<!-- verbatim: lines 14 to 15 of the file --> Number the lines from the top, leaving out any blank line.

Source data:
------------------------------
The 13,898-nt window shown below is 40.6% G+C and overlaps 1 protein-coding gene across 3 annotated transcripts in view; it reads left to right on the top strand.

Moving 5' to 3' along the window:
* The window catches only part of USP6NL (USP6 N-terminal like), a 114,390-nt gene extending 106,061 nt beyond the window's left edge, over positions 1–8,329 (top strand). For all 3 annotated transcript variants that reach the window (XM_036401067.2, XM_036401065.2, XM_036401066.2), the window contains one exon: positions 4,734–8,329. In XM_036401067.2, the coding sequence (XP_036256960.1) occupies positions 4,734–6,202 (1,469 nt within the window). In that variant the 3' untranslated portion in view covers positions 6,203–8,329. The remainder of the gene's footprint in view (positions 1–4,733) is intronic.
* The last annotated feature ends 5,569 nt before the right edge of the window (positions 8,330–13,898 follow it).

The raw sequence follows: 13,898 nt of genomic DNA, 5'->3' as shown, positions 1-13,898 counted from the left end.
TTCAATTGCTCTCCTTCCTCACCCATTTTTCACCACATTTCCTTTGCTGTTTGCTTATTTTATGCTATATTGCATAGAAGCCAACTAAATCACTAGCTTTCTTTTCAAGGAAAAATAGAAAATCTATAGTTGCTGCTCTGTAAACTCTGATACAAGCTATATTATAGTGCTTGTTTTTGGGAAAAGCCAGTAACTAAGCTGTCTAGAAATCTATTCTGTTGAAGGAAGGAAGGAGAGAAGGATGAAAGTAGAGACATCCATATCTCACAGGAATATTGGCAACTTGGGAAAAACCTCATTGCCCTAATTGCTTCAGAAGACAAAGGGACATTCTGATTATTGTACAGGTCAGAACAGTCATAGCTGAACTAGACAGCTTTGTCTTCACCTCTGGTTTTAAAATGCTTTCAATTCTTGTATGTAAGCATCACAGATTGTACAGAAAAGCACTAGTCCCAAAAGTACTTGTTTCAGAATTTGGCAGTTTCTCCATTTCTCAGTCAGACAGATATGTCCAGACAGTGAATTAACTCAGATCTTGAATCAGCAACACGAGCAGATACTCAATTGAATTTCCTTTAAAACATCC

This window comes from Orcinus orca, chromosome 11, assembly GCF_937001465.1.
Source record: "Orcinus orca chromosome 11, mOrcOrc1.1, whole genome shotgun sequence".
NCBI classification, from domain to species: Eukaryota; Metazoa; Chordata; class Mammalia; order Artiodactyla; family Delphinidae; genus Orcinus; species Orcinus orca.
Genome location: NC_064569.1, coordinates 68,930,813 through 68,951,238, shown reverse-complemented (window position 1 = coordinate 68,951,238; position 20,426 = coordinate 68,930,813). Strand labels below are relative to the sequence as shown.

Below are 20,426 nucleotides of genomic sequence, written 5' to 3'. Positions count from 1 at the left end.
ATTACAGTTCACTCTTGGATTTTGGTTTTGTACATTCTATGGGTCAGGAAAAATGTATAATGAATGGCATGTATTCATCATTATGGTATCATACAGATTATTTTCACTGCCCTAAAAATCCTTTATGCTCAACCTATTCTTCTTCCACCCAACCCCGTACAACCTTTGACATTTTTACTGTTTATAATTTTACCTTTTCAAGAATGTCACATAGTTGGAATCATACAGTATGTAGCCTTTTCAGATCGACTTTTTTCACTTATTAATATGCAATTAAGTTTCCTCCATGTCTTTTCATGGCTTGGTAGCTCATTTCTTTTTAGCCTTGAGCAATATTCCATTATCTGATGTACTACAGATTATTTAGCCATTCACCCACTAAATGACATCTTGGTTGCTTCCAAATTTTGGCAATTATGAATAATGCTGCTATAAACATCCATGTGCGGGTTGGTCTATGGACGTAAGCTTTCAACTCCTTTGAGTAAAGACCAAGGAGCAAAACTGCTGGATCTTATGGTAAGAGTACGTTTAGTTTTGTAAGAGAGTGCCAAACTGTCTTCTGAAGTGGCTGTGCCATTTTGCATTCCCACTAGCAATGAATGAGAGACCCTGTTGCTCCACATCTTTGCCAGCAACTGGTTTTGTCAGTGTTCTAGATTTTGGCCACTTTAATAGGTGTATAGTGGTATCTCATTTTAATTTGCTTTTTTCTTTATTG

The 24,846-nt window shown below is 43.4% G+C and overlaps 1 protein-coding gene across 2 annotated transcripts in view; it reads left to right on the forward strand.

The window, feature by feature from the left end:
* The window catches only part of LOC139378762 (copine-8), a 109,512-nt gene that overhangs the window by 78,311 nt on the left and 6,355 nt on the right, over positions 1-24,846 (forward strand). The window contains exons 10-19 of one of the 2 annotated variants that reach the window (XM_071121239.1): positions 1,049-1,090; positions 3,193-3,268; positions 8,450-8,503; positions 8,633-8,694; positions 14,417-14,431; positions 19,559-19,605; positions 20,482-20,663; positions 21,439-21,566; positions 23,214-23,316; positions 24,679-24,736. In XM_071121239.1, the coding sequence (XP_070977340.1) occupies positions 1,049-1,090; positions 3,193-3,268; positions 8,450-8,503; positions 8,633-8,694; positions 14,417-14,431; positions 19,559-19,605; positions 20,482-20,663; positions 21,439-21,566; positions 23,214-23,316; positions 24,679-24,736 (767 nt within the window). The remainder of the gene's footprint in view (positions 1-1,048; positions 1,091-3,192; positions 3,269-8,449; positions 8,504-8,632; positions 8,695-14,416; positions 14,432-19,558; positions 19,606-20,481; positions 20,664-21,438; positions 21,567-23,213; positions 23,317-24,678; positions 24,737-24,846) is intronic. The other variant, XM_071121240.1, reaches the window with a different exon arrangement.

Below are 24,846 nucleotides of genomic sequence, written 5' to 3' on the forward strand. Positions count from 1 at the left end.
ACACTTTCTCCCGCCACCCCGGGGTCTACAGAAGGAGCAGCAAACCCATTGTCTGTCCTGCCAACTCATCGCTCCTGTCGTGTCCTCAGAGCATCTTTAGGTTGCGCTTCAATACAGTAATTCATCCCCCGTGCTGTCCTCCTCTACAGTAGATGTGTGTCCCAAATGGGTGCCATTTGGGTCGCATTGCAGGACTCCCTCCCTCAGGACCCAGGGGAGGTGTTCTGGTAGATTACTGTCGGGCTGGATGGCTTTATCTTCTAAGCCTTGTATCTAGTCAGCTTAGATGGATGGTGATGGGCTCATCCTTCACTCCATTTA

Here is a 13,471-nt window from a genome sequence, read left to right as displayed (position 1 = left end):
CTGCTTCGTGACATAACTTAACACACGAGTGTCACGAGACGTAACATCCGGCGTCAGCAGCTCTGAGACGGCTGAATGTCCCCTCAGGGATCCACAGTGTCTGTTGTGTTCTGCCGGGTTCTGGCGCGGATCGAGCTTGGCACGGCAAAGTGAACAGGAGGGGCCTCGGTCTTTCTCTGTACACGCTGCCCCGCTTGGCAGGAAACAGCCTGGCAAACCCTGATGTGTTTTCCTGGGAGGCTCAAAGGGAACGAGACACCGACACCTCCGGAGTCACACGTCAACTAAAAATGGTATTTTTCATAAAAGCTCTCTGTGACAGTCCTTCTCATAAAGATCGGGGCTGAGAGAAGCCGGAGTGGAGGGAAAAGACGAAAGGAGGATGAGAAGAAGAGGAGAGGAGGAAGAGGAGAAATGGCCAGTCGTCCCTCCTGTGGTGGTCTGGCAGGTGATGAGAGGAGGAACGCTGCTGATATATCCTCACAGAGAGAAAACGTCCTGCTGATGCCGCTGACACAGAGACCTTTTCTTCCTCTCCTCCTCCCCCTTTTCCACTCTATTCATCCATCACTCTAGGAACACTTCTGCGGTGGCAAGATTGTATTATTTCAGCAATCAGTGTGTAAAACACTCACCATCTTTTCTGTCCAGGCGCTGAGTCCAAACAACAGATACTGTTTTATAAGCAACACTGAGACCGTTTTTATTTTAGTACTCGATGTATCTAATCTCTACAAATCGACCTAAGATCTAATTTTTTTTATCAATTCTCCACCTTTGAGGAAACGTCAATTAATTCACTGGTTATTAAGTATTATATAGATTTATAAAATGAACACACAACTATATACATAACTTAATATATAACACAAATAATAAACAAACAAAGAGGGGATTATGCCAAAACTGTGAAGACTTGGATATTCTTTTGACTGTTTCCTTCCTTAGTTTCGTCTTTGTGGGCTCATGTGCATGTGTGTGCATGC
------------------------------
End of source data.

The window, feature by feature from the left end:
* The window catches only part of LOC139378762 (copine-8), a 109,512-nt gene that overhangs the window by 78,311 nt on the left and 6,355 nt on the right, over positions 1-24,846 (forward strand). The window contains exons 10-19 of one of the 2 annotated variants that reach the window (XM_071121239.1): positions 1,049-1,090; positions 3,193-3,268; positions 8,450-8,503; positions 8,633-8,694; positions 14,417-14,431; positions 19,559-19,605; positions 20,482-20,663; positions 21,439-21,566; positions 23,214-23,316; positions 24,679-24,736. In XM_071121239.1, the coding sequence (XP_070977340.1) occupies positions 1,049-1,090; positions 3,193-3,268; positions 8,450-8,503; positions 8,633-8,694; positions 14,417-14,431; positions 19,559-19,605; positions 20,482-20,663; positions 21,439-21,566; positions 23,214-23,316; positions 24,679-24,736 (767 nt within the window). The remainder of the gene's footprint in view (positions 1-1,048; positions 1,091-3,192; positions 3,269-8,449; positions 8,504-8,632; positions 8,695-14,416; positions 14,432-19,558; positions 19,606-20,481; positions 20,664-21,438; positions 21,567-23,213; positions 23,317-24,678; positions 24,737-24,846) is intronic. The other variant, XM_071121240.1, reaches the window with a different exon arrangement.